A hero of the dementia revolution

Two old people walking on a long straight path between two lakes
Dementia research is taking our knowledge further and further ahead

Have you heard of the dementia revolution? It’s been going on for 20 years now. Professor Perminder Sachdev is one of the heroes of the dementia revolution. In 2012, he co-founded the Centre of Healthy Brain Aging (CHeBA) at UNSW, which promotes brain health and prevention of dementia. He leads three longitudinal cognitive ageing studies: Sydney Memory and Ageing Study, Older Australian Twins Study, and Sydney Centenarian Study.

In 2022 Professor Sachdev was awarded the prestigious Ryman Prize for people working in the field of older people’s health.

Cast aside those old, fatalistic assumptions about dementia! That was then. This is now. In this case, knowledge is power and knowledge is also a kindness.

Professor Sachdev clearly summarised the three areas of his own dementia research to Kathryn Ryan on Radio NZ, 7 February 2023. It’s a fascinating interview. (Bear in mind that the findings of these longitudinal studies in Australia are supported by others around the world, for example at Harvard: Good genes are nice, but joy is better.)

Listen here!

World-renowned neuropsychiatrist on longevity and how to stave off dementia

5 new-to-me facts about dementia from Professor Sachdev

  • The word self-ageism is new to me. The meaning is obvious, saving a long explanation which is annoying to both the speaker and the listener.
  • Centenarians studied by Professor Sachdev and colleagues are typically both optimistic (no surprise) and “contentious” — wow!
  • Centenarians have a very long health-span: the extra years are healthy years almost to the end.
  • The most common cause of dementia is organic disease (70% –80%?)
  • Delaying the onset of dementia in the population by 5 years would halve the cost of caring for people with dementia (I heard this first at Let’s Talk About Dementia! 2022, a conference run by Dementia Wellington and Age Concern).

Good news for every age

A few basic lifestyle guidelines have a powerful impact on cardiovascular health, longevity and immune health. We know that from long term studies of hundreds of thousands of subjects. Turns out that pretty much the same old common-sense advice works for brain health too.

So there are now multiple reasons to stand up and move, eat well, sleep plenty, stimulate our brains, foster relationships, and take our meds as instructed.

You are already doing a lot of this, I know. It’s in a good cause: self interest. Plus it carries a bonus by helping with family relations, the economy, and the planet.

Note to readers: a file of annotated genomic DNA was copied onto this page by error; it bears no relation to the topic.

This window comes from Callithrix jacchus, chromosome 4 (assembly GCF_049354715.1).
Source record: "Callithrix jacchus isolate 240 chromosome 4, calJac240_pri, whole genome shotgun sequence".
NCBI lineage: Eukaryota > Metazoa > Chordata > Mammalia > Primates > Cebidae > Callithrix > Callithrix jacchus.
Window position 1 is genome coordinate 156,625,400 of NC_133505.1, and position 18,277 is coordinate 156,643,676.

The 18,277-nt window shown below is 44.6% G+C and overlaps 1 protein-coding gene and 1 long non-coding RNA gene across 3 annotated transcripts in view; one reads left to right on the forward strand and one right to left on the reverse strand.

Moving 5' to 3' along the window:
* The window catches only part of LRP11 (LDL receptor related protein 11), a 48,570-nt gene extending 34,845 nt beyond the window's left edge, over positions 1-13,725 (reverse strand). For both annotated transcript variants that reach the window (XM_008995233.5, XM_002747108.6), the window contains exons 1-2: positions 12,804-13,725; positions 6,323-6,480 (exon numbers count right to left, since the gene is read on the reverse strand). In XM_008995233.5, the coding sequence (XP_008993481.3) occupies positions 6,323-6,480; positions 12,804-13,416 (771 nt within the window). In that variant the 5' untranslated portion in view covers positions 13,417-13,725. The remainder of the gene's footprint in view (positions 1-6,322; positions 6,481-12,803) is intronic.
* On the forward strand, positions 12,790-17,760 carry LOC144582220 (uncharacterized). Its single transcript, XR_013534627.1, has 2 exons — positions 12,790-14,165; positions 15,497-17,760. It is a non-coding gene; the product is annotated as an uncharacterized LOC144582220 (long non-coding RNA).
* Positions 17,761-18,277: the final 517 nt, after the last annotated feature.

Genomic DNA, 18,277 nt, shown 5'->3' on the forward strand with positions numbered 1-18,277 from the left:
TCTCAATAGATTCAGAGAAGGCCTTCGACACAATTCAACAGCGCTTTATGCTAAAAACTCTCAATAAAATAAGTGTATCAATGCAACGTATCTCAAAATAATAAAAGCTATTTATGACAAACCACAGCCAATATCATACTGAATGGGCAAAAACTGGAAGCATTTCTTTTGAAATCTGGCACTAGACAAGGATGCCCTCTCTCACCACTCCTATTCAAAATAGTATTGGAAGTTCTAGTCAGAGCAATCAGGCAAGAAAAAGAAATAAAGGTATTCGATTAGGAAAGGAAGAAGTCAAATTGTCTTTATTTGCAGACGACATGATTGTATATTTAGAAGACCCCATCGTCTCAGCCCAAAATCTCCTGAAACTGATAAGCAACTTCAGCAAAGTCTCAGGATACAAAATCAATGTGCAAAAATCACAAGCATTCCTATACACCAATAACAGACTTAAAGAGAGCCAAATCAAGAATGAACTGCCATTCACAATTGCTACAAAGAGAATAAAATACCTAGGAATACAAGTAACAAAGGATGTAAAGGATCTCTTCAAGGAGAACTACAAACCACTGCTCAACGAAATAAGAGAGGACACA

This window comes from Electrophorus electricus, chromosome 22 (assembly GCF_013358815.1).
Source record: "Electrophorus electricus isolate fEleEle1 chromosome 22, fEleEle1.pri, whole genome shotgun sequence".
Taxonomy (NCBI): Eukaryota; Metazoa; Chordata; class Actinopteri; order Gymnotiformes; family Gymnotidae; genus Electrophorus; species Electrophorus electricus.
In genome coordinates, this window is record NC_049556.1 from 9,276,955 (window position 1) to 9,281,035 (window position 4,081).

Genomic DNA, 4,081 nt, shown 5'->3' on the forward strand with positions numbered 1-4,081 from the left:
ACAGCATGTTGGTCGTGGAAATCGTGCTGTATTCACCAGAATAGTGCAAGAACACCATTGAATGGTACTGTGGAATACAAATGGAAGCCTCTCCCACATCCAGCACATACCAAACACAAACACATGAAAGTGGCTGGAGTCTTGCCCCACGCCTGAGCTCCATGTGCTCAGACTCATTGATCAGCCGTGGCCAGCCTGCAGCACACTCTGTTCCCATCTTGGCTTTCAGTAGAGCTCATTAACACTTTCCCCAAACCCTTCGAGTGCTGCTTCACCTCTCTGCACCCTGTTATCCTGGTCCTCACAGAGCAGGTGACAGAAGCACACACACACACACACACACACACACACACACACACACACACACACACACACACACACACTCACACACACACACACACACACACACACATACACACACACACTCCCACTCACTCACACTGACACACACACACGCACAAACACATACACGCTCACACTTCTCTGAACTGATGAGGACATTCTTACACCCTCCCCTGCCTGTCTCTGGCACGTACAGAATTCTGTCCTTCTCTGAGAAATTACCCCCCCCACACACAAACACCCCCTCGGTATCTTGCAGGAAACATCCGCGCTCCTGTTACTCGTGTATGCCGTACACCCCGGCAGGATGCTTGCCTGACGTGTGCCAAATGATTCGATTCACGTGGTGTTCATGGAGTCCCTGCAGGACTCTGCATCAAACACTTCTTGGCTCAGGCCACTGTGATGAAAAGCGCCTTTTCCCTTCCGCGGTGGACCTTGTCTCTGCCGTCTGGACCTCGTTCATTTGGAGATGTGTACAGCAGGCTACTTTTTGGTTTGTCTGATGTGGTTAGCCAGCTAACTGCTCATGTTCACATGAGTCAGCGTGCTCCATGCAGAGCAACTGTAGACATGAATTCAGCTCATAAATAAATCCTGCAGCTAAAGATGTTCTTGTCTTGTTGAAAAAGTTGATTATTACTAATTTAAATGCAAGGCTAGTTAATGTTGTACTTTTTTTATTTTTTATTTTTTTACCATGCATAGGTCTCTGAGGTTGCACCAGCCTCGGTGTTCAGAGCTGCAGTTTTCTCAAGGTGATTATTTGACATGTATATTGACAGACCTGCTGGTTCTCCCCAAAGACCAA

Nice work!

Follow Write Into Life

20 thoughts on “A hero of the dementia revolution

  1. Anonymous says:

    Keeping on thinking seems to work

    1. Rachel McAlpine says:

      In a nutshell.

  2. A fascinating post

  3. It’s great to know I’m on the right track. Thank you.

    1. Rachel McAlpine says:

      Yes, aren’t we lucky?

  4. What a very interesting post Rachel. It seems that good old common sense is the main factor when trying to maximise our health span. Eating well, exercising, keeping our brains active, and maintaining a purpose in life. All things that most of us realise are essential but, sadly, many ignore for various reasons.

    1. Rachel McAlpine says:

      That’s true, Peter. And yet there are so many people who simply cannot comply with common sense for reasons beyond their control. It boils down to modern life: for too many, poverty and pressures and packaging. It’s a privilege to be able to exert common sense. Easy for me to forget…

      1. Yes indeed! I am on day 3 of being encouraged, by my doctor, back into exercise after a forced 18 month hiatus due to various health problems. My, how I ache, but I feel good!

      2. Rachel McAlpine says:

        I am extremely happy to hear about this development. Yesss!

      3. Thank you. I’d forgotten how much muscles could ache from exercise!

  5. judibwriting says:

    I endeavor to use what I have for as long as I can and have learned over many years of living with a chronic disease disability to adjust ongoing declines and dips to stay safe as I can. I need to pay attention and adapt to each literal step on the way. Maintaining my overall health certainly benefits from doing all of the above suggestions.”Self-aging” is new to me as well! Thanks for this spotlight.

    1. Rachel McAlpine says:

      It’s amazing how you (and others) manage your lives with such particular pressures and constraints. I’m impressed and learn from you.

  6. Rebecca Budd says:

    I love the word “contentious.” A marvelous article, Rachel!!

    1. Rachel McAlpine says:

      Yeah, bring it on!

      1. Rebecca Budd says:

        I’m with you!!!!

  7. judithhb says:

    Great article Rachel. And wasn’t that a fascinating and rewarding interview between Kathryn Ryan and Prof Sachdev!

    1. Rachel McAlpine says:

      So clear and so wide-ranging, even though he just touched the surface. She was on the ball, as usual!

  8. Iveta Šramelová says:

    Úžasne informácie! Ďakujem vám za vašu aktivitu – ste famózna:))!

  9. Suzanne says:

    Thank you for publishing this post, Rachel. As I believe we need to talk openly and without stigma about dementia. It is a cruel way to complete a life well lived. Here’s hoping a magic pill to stop the decline of our brains occurs sooner than later. I have linked this post to my latest one.

    1. Rachel McAlpine says:

      Thank you, Suzanne. We are on the same page.

%d bloggers like this: